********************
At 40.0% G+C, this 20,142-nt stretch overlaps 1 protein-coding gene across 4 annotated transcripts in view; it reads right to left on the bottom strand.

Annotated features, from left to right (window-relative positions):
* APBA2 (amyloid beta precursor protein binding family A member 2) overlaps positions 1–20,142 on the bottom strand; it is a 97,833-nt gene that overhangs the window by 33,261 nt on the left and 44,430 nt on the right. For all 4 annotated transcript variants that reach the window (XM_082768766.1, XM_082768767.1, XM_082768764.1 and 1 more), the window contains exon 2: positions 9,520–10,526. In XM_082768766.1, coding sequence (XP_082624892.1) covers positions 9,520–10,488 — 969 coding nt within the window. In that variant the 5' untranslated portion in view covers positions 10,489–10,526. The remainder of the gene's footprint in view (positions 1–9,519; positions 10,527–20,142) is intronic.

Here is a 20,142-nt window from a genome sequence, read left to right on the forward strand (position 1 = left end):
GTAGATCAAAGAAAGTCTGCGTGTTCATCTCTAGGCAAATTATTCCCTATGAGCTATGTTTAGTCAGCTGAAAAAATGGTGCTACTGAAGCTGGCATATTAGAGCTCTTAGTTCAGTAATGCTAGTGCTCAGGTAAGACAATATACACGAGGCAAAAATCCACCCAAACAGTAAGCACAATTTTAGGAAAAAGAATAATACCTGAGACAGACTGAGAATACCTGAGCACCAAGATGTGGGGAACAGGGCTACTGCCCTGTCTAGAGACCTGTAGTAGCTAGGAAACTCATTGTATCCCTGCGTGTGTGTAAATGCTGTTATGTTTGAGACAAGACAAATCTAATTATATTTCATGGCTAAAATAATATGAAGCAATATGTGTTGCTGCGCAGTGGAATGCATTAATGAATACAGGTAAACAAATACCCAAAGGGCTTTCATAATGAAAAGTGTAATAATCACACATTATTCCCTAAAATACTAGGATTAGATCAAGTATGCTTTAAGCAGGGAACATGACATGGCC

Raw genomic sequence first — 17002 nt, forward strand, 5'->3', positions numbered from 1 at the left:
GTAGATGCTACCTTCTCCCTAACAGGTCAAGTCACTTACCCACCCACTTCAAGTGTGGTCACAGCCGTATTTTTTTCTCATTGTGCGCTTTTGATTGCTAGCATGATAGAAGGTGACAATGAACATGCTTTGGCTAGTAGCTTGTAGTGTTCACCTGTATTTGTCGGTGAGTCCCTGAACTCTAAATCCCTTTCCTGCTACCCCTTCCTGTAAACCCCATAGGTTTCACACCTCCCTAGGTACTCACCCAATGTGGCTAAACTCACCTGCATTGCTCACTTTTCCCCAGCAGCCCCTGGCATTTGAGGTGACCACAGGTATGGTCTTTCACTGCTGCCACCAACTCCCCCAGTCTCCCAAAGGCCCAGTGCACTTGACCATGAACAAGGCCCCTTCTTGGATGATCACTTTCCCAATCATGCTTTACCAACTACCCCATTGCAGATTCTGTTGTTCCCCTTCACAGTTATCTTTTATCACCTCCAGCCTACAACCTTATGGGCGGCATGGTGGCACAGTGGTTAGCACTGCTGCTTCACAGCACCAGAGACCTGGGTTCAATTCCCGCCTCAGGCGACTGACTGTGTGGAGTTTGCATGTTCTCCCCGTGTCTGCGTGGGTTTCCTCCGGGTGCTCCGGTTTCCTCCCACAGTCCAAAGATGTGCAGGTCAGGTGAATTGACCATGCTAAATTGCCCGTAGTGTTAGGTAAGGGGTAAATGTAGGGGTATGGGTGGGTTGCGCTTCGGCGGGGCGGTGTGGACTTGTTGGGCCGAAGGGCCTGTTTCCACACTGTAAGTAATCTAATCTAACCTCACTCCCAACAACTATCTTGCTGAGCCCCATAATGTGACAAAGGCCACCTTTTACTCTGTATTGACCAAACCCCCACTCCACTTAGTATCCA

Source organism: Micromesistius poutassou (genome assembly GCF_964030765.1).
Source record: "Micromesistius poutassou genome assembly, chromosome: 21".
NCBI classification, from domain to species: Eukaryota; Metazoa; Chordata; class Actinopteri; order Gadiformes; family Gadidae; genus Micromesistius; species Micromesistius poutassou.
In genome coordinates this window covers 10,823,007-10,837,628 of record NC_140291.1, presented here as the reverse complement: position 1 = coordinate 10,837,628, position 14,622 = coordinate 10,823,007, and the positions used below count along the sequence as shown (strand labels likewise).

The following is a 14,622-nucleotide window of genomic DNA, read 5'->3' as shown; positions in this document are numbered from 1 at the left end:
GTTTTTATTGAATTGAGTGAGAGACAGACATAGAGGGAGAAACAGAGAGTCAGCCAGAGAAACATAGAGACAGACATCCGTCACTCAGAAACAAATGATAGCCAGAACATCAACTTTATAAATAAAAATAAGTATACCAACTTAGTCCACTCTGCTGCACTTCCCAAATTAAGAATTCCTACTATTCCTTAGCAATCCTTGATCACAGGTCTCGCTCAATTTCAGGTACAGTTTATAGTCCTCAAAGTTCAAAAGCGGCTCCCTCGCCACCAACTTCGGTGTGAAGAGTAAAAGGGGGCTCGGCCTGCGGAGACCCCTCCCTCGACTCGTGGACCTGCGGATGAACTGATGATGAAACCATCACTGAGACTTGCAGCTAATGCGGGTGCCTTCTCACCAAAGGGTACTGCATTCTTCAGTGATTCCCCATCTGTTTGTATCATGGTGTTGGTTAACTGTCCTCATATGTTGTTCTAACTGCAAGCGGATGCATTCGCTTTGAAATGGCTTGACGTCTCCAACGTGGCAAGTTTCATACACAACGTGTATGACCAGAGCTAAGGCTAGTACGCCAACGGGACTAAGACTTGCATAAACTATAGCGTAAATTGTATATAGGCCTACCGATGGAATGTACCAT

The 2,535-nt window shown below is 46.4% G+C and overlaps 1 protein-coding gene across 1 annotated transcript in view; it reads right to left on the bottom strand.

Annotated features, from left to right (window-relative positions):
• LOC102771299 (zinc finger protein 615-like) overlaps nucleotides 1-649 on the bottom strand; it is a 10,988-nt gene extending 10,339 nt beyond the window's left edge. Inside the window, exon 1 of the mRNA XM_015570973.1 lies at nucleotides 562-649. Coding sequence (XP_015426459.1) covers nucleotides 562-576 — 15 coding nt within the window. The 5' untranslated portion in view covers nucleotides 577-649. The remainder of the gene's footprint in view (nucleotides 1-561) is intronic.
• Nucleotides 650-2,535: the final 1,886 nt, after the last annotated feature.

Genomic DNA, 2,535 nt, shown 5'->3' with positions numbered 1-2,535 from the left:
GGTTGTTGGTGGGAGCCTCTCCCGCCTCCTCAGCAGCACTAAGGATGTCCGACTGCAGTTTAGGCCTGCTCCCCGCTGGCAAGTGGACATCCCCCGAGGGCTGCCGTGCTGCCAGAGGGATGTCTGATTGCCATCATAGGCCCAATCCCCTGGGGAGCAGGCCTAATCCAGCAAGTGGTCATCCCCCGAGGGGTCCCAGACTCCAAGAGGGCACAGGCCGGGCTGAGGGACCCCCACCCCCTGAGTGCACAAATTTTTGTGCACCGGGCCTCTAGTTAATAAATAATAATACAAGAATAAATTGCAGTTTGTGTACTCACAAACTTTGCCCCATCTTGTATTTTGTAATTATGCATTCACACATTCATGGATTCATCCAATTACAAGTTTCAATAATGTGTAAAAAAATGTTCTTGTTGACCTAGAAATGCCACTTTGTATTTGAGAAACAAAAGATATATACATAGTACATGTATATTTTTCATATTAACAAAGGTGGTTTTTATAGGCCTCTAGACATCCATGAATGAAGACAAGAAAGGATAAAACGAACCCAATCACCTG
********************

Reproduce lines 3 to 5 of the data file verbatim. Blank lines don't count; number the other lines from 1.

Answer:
* APBA2 (amyloid beta precursor protein binding family A member 2) overlaps positions 1–20,142 on the bottom strand; it is a 97,833-nt gene that overhangs the window by 33,261 nt on the left and 44,430 nt on the right. For all 4 annotated transcript variants that reach the window (XM_082768766.1, XM_082768767.1, XM_082768764.1 and 1 more), the window contains exon 2: positions 9,520–10,526. In XM_082768766.1, coding sequence (XP_082624892.1) covers positions 9,520–10,488 — 969 coding nt within the window. In that variant the 5' untranslated portion in view covers positions 10,489–10,526. The remainder of the gene's footprint in view (positions 1–9,519; positions 10,527–20,142) is intronic.

Here is a 20,142-nt window from a genome sequence, read left to right on the forward strand (position 1 = left end):
GTAGATCAAAGAAAGTCTGCGTGTTCATCTCTAGGCAAATTATTCCCTATGAGCTATGTTTAGTCAGCTGAAAAAATGGTGCTACTGAAGCTGGCATATTAGAGCTCTTAGTTCAGTAATGCTAGTGCTCAGGTAAGACAATATACACGAGGCAAAAATCCACCCAAACAGTAAGCACAATTTTAGGAAAAAGAATAATACCTGAGACAGACTGAGAATACCTGAGCACCAAGATGTGGGGAACAGGGCTACTGCCCTGTCTAGAGACCTGTAGTAGCTAGGAAACTCATTGTATCCCTGCGTGTGTGTAAATGCTGTTATGTTTGAGACAAGACAAATCTAATTATATTTCATGGCTAAAATAATATGAAGCAATATGTGTTGCTGCGCAGTGGAATGCATTAATGAATACAGGTAAACAAATACCCAAAGGGCTTTCATAATGAAAAGTGTAATAATCACACATTATTCCCTAAAATACTAGGATTAGATCAAGTATGCTTTAAGCAGGGAACATGACATGGCC